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Bonaire

5/20/2005

SHOW ME WHERE THIS IS

Bonaire, Netherlands Antilles, Caribbean

 

            Over the week and two weekends of May 20 – 29, 2005, Paul Anderson and I (Bob Laney) went scuba diving in the beautiful tropical waters off Bonaire.  The reefs there are on the top of many professional guide lists of the best places in the world to dive, including for shore diving and diversity of wildlife.

 

This island is only about 90 miles north of South America, in the far southeast corner of the Caribbean Sea, near the sister islands of Aruba and Curacao – thus their nickname the ABC islands.  Our flight took us from Atlanta, to Montego Bay, Jamaica, mon, to Kralendijk, the capital town of Bonaire.  [Travel note: Atlanta – Hartsfield is the worst airport from which I have ever boarded a plane; try to avoid it in the future.]

 

            We stayed at the Sand Dollar Resort, which is actually a collection of condos owned by persons all over the world and rented back to travelers, mostly scuba divers, through a local real estate agency. It is on the western shore about half-way north to south, on the north edge of Kralendijk.   The view looked out over the bay to several more islands to the west.  The shore had the typical Caribbean features of little sand, coral cobble beaches, volcanic rock, old coral cliffs and beautiful warm, clear blue waters.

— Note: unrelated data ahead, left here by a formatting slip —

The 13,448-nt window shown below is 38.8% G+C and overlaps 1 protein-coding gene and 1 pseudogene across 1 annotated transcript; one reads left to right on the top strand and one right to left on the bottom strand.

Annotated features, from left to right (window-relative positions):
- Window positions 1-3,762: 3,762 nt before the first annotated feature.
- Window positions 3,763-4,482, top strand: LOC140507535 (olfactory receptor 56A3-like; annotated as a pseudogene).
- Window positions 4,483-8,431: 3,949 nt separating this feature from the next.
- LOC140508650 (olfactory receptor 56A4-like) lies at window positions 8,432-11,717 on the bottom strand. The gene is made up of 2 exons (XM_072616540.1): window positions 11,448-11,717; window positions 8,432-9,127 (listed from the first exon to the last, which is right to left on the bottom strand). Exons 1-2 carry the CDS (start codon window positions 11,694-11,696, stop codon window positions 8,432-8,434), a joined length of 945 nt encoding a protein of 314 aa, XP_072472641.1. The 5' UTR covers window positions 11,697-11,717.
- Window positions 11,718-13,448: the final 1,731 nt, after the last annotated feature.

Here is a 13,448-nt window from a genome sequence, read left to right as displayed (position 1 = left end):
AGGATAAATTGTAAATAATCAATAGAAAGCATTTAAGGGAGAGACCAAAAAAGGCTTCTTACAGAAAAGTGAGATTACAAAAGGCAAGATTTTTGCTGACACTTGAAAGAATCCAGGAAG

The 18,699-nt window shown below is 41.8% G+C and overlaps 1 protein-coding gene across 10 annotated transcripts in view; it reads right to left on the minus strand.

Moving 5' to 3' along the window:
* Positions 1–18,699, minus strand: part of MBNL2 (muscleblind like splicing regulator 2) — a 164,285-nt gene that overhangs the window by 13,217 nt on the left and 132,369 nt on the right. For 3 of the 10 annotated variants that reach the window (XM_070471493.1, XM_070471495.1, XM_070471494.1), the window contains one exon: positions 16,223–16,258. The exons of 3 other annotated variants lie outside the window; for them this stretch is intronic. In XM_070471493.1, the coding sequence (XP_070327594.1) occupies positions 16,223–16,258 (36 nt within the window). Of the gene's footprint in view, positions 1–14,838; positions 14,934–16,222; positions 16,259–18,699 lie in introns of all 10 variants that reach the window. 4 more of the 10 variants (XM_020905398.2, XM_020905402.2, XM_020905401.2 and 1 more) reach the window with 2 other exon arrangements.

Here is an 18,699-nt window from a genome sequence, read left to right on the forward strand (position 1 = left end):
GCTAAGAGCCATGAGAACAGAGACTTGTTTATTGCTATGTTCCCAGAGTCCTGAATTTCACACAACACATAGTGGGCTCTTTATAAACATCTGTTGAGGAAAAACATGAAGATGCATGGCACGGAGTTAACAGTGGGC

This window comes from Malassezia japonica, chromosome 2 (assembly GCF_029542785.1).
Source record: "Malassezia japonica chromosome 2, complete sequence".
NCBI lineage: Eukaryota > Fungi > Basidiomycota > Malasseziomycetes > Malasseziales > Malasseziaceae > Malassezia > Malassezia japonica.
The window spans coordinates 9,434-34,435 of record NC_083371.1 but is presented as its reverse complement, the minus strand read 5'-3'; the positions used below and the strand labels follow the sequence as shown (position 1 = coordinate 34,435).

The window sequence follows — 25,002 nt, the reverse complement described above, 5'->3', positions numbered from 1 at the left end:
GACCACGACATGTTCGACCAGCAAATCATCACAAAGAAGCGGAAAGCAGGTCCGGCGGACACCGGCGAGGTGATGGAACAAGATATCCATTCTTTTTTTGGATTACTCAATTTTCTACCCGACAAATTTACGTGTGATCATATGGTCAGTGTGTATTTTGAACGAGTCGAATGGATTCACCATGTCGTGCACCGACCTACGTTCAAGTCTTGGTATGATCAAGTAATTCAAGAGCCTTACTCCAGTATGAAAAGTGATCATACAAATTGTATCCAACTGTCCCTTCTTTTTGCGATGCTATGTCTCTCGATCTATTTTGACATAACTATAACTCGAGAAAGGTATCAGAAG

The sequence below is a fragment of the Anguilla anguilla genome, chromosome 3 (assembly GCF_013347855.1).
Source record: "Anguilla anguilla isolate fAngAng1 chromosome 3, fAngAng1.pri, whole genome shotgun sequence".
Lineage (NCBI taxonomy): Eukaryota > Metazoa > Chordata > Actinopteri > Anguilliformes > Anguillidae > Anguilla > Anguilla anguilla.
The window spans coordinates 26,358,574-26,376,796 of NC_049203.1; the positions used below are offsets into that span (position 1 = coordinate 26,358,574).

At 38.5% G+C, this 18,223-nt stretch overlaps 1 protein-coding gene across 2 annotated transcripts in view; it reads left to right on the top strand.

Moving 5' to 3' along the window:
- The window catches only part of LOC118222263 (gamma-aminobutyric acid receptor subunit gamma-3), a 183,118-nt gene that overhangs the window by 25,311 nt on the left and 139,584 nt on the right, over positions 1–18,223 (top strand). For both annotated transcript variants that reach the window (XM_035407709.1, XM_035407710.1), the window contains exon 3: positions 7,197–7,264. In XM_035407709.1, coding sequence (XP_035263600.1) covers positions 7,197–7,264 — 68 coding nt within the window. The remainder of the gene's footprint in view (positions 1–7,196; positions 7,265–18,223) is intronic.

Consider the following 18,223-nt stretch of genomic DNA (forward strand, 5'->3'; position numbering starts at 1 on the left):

Most of the signs are in Dutch with a few in Spanish and English.  The natives speak and study as separate subjects in school Dutch, English, Spanish and Papiamentu.  The last one is the native creole language that is a combination of Spanish, French, Dutch and older native African dialects.  The businesses accept money in Dutch guilders, American dollars and Visa cards.  I have a knack for languages, so by the end of the week I could recognize many local words by their European language derivation, which helped me to remember them.  I could carry on a simple conversation with the local workers using parts of several languages.  Since most tourists don’t make an effort to immerse themselves in the native culture, the locals were pleasantly surprised by my linguistic spirit of adventure.  They were happy to talk with me and teach me more words.